1⁄2 cup (120 mL) vinegar (or 1 cup [240 mL] lemon juice, or 1⁄2 gallon [2 L] yogurt or kefir)
1 tablespoon (15 mL) salt (optional)

Equipment

2-gallon (8-L) capacity heavy-bottomed pot
Wooden spoon
Medium-sized wire strainer
Steel colander
Large bowl

Homemade cheese press—two matching yogurt containers, one with holes punched through from the inside with a skewer

Time Frame

2 hours

Yield

Makes about 1 1⁄2 pounds (700 g) cheese

Technique

Bring the milk to a boil over medium-high heat.
Be sure to stir the pot nonstop as the milk warms to prevent its scorching on the bottom; the more time you spend stirring, the less time you’ll spend scouring! As well, stirring promotes presence of mind and keeps you focused on the milk, which may boil over if forgotten.

Let the milk rest by cooling it in its pot for a minute or two. Letting the milk settle will slow its movement and help ensure good curd formation.

Pour in the vinegar or lemon juice, and gently stir the pot once or twice to ensure an even mixing of the acid. Do not overstir; the paneer curds are sensitive when they’re fresh and can break apart if overhandled. Watch as the curds separate from the whey . . .

Let the curds settle for 5 minutes. As they cool, the curds will continue to come together. As they become firm, they will be more easily strained from the pot.

Carefully strain the curds: With a wire-mesh strainer, scoop out the curds from the pot, and place them to drain in a colander resting atop a bowl that will catch the warm whey. Pouring the whole pot through the colander is not recom- mended, as the violent mixing that results can make it difficult for the cheese to drain.

Add spices or salt (optional). If you wish to flavor your paneer or queso fresco, consider adding various herbs or spices to the curds before they are pressed. Now is also the best time to add salt.

Press the curds (optional): Transfer the paneer curds from the colander into a form while they are still warm, and place the cheese-filled form atop a draining rack. Fill up the follower with hot whey, and place atop the form to press the curds firm. The paneer is ready as soon as the curd has cooled. It can be taken out of the form and used right away, or refrigerated in a covered container for up to 1 week. Paneer, unlike other cheeses, can also be frozen.

Recipe adapted from David Asher's The Art of Natural Cheesemaking (July 2015) and printed with permission from Chelsea Green Publishing.

CHEVRE

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The cultural circumstances within which chèvre evolved make the production of this cheese ideally suited to our modern times. With the many distractions and diversions in our lives, it is often difficult to find dedicated time for cheesemaking; chèvre’s simplicity helps it find a place in our daily rhythms.

Cows’ milk can be used in this recipe in place of goats’ milk: the soft and creamy curd that results is firmer than yogurt cheese and is sometimes called cream cheese, fromage frais, or Neufchâtel, though that final name is an American bastardization of a very different bloomy-rinded French cheese. The long fermentation of the cows’ milk allows its cream to rise, creating a beautiful layer of creamy curd atop the whiter curd below.

Chèvre is excellent on its own but also serves as a delicious canvas for adding many other herbs, spices, and flavors. Roasted or raw garlic, cracked pepper, preserved lemons, even fruit preserves all pair well with chèvre. But be sure to add them at the end of the cheesemaking process, when the cheese is salted and drained; if the flavorings are added too soon, their flavor will flow away with the whey.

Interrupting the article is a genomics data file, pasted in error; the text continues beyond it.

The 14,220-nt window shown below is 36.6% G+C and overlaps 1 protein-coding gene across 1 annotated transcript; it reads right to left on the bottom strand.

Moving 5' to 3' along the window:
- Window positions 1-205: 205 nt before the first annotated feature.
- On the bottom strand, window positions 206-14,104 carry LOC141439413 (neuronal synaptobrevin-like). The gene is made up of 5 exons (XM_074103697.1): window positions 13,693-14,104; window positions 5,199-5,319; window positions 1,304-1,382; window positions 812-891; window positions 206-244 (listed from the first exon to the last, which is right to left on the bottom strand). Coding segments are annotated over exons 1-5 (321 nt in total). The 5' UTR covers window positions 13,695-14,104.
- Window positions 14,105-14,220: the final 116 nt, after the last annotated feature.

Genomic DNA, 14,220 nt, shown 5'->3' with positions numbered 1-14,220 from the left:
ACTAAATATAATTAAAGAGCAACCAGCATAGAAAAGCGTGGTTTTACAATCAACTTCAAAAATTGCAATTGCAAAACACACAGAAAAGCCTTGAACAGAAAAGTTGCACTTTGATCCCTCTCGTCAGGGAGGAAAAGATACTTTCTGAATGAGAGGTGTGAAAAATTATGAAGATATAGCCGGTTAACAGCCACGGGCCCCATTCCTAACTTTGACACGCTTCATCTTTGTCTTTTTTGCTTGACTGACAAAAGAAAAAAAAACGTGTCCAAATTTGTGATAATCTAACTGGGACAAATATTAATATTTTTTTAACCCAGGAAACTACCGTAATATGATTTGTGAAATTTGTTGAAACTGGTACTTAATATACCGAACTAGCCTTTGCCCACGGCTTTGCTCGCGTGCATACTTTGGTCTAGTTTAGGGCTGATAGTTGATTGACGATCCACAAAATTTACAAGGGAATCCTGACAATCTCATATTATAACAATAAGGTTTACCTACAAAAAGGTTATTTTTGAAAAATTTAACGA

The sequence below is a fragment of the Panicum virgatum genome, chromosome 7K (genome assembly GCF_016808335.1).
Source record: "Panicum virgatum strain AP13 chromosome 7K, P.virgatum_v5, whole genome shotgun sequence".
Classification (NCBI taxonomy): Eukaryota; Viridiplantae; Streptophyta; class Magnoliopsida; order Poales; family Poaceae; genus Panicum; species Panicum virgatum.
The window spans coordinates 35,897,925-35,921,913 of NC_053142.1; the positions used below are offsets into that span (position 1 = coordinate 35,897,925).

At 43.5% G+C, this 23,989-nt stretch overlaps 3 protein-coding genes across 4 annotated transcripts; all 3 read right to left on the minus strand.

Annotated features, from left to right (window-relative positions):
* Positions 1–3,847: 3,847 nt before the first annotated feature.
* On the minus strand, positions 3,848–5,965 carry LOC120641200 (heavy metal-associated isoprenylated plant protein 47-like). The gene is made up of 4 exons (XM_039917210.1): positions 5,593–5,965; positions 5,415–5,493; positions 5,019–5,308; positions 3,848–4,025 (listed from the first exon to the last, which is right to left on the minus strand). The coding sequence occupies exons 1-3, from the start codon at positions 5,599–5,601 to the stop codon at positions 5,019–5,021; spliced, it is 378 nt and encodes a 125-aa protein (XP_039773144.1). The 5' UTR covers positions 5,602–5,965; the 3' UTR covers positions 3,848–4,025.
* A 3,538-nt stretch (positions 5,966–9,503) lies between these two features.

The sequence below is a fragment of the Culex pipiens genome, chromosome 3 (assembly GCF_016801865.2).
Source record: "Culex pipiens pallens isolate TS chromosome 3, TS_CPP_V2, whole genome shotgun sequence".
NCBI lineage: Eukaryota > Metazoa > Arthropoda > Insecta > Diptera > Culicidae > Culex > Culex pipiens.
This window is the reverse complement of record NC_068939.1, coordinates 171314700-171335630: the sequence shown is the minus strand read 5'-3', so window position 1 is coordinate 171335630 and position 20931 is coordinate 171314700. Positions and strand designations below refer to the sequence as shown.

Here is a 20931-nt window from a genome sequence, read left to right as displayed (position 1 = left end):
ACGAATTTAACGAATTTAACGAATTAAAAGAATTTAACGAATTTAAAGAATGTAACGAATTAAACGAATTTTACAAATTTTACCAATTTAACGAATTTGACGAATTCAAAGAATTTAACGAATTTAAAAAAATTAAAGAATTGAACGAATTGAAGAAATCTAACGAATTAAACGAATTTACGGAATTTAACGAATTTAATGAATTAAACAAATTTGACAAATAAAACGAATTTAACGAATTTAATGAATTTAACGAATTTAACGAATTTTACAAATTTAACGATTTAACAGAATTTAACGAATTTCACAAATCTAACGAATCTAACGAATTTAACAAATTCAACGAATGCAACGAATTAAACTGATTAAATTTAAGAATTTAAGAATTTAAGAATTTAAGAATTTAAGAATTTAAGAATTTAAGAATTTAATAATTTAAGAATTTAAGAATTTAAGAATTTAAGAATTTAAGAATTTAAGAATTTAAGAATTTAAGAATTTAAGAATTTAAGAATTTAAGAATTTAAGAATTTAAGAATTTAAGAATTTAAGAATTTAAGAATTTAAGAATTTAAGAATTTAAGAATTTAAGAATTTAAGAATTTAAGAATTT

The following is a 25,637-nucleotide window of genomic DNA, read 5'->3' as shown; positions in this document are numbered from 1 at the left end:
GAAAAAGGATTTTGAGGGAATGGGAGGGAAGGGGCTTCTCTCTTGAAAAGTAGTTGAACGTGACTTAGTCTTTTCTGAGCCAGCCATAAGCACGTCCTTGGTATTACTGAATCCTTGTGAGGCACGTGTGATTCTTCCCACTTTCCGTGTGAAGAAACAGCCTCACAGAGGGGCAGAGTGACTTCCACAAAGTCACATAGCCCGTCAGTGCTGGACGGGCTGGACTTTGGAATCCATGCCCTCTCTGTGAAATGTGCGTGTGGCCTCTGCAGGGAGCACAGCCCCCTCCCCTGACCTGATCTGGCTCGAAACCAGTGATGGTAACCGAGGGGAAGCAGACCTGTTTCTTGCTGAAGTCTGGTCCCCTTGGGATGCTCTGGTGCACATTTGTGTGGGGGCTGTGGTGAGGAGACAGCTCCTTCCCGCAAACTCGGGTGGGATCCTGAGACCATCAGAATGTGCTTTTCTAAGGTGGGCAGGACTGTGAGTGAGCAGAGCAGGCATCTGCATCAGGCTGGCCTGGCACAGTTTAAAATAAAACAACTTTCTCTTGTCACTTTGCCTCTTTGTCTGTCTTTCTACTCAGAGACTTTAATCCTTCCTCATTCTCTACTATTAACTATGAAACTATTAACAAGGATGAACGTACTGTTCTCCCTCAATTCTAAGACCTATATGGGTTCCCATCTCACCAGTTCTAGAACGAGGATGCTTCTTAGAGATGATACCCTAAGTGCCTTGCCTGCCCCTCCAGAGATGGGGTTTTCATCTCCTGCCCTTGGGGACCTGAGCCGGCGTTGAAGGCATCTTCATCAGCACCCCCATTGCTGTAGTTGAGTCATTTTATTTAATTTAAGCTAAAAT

Chèvre is generally eaten fresh in North America, so it is a little-known fact that it can also be aged! Chèvre is the foundation of an entire class of aged cheeses that start as this fresh cheese.

Ingredients

1 gallon (4 L) good goats’ milk
1⁄4 cup (60 mL) kefir or active whey
1⁄4 dose rennet (I use less than 1⁄16 tablet WalcoRen calf’s rennet for 1 gallon milk)
1 tablespoon (15 mL) good salt

Equipment

1-gallon (4-L) capacity heavy-bottomed pot
Wooden spoon
Ladle
Du-rag or other good cheesecloth
Steel colander
Large bowl

Time Frame

30 minutes to make; 2 days total

Yield

Makes about 11⁄2 pounds (700 g) chèvre

Technique

Warm the goats’ milk to around 90°F (32°C) on a low heat, stirring occasionally to keep it from scorching.

Stir in a cheesemaking starter culture: Pour in the kefir or whey and mix it in thoroughly.

Stir in a small amount of rennet: Dissolve the quarter dose of rennet in 1⁄4 cup (60 mL) cold water. Mix it into the warm milk gently
but thoroughly.

Leave at room temperature, covered, for 24 hours. After the long fermentation period, the curd will shrink and sink to the bottom of the pot.

Ladle the curds into a cheesecloth-lined colander perched over a bowl to catch the whey. Tie the cheesecloth into a bag, and simply leave it in the colander to drain.

Drain for at least 6 hours, at room temperature. Cover with a clean towel if need be to keep flies from landing on it. Be sure that the curds are well suspended above the level of the whey.

Salt the curds: Open up the cheesecloth bag and sprinkle 1 tablespoon (15 mL) salt over the surface of the cheese. With a wooden spoon, mix the salt into the cheese thoroughly.

Tie up the cheesecloth bag, and let the salted curds drain for another hour or two. Once the cheese feels quite dry, it’s ready to eat, or have herbs or spices added to it.

Keep chèvre in the refrigerator if you don’t eat it right away. It will keep for at least 2 weeks.